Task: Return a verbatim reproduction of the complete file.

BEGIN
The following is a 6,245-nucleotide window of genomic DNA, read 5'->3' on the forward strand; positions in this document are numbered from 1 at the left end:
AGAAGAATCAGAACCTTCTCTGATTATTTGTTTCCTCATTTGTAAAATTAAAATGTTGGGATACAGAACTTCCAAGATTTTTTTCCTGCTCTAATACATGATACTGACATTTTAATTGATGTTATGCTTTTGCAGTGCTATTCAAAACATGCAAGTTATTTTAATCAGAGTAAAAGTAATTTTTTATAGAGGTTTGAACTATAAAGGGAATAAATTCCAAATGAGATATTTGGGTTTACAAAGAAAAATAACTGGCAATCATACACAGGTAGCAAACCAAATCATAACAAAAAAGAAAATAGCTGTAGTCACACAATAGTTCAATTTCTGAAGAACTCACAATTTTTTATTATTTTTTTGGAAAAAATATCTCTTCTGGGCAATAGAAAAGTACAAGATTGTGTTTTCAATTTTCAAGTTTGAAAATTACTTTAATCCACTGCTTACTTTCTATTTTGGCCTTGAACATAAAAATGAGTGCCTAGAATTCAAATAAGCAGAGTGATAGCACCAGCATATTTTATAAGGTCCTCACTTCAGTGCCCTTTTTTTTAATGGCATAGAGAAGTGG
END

The following is a 6,245-nucleotide window of genomic DNA, read 5'->3' on the forward strand; positions in this document are numbered from 1 at the left end:
AGAAGAATCAGAACCTTCTCTGATTATTTGTTTCCTCATTTGTAAAATTAAAATGTTGGGATACAGAACTTCCAAGATTTTTTTCCTGCTCTAATACATGATACTGACATTTTAATTGATGTTATGCTTTTGCAGTGCTATTCAAAACATGCAAGTTATTTTAATCAGAGTAAAAGTAATTTTTTATAGAGGTTTGAACTATAAAGGGAATAAATTCCAAATGAGATATTTGGGTTTACAAAGAAAAATAACTGGCAATCATACACAGGTAGCAAACCAAATCATAACAAAAAAGAAAATAGCTGTAGTCACACAATAGTTCAATTTCTGAAGAACTCACAATTTTTTATTATTTTTTTGGAAAAAATATCTCTTCTGGGCAATAGAAAAGTACAAGATTGTGTTTTCAATTTTCAAGTTTGAAAATTACTTTAATCCACTGCTTACTTTCTATTTTGGCCTTGAACATAAAAATGAGTGCCTAGAATTCAAATAAGCAGAGTGATAGCACCAGCATATTTTATAAGGTCCTCACTTCAGTGCCCTTTTTTTTAATGGCATAGAGAAGTGG